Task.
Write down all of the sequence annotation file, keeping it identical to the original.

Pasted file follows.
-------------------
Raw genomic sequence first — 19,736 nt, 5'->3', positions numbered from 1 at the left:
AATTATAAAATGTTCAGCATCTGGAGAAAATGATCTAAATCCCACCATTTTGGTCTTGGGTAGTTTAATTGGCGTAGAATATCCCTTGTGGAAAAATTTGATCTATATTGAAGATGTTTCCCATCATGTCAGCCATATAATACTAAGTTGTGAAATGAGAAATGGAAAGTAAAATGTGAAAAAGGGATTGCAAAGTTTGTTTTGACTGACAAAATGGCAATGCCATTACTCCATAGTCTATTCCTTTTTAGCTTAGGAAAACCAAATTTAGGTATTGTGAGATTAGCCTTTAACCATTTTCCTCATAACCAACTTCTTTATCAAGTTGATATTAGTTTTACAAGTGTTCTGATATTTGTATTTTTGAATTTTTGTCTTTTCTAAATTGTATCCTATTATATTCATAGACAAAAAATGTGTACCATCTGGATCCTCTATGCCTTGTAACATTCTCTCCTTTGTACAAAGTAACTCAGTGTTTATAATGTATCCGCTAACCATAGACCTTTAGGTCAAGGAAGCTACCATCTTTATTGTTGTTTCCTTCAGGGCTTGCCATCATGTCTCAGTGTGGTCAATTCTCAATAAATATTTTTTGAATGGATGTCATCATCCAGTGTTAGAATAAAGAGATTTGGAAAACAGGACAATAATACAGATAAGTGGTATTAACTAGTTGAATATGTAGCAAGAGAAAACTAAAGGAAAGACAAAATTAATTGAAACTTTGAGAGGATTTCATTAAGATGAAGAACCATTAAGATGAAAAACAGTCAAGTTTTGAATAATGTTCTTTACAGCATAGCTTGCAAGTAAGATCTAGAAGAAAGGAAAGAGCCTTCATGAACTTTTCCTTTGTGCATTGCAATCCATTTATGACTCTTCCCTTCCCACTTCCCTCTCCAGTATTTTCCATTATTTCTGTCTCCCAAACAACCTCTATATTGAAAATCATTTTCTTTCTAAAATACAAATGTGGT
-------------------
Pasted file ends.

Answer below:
Raw genomic sequence first — 19,736 nt, 5'->3', positions numbered from 1 at the left:
AATTATAAAATGTTCAGCATCTGGAGAAAATGATCTAAATCCCACCATTTTGGTCTTGGGTAGTTTAATTGGCGTAGAATATCCCTTGTGGAAAAATTTGATCTATATTGAAGATGTTTCCCATCATGTCAGCCATATAATACTAAGTTGTGAAATGAGAAATGGAAAGTAAAATGTGAAAAAGGGATTGCAAAGTTTGTTTTGACTGACAAAATGGCAATGCCATTACTCCATAGTCTATTCCTTTTTAGCTTAGGAAAACCAAATTTAGGTATTGTGAGATTAGCCTTTAACCATTTTCCTCATAACCAACTTCTTTATCAAGTTGATATTAGTTTTACAAGTGTTCTGATATTTGTATTTTTGAATTTTTGTCTTTTCTAAATTGTATCCTATTATATTCATAGACAAAAAATGTGTACCATCTGGATCCTCTATGCCTTGTAACATTCTCTCCTTTGTACAAAGTAACTCAGTGTTTATAATGTATCCGCTAACCATAGACCTTTAGGTCAAGGAAGCTACCATCTTTATTGTTGTTTCCTTCAGGGCTTGCCATCATGTCTCAGTGTGGTCAATTCTCAATAAATATTTTTTGAATGGATGTCATCATCCAGTGTTAGAATAAAGAGATTTGGAAAACAGGACAATAATACAGATAAGTGGTATTAACTAGTTGAATATGTAGCAAGAGAAAACTAAAGGAAAGACAAAATTAATTGAAACTTTGAGAGGATTTCATTAAGATGAAGAACCATTAAGATGAAAAACAGTCAAGTTTTGAATAATGTTCTTTACAGCATAGCTTGCAAGTAAGATCTAGAAGAAAGGAAAGAGCCTTCATGAACTTTTCCTTTGTGCATTGCAATCCATTTATGACTCTTCCCTTCCCACTTCCCTCTCCAGTATTTTCCATTATTTCTGTCTCCCAAACAACCTCTATATTGAAAATCATTTTCTTTCTAAAATACAAATGTGGT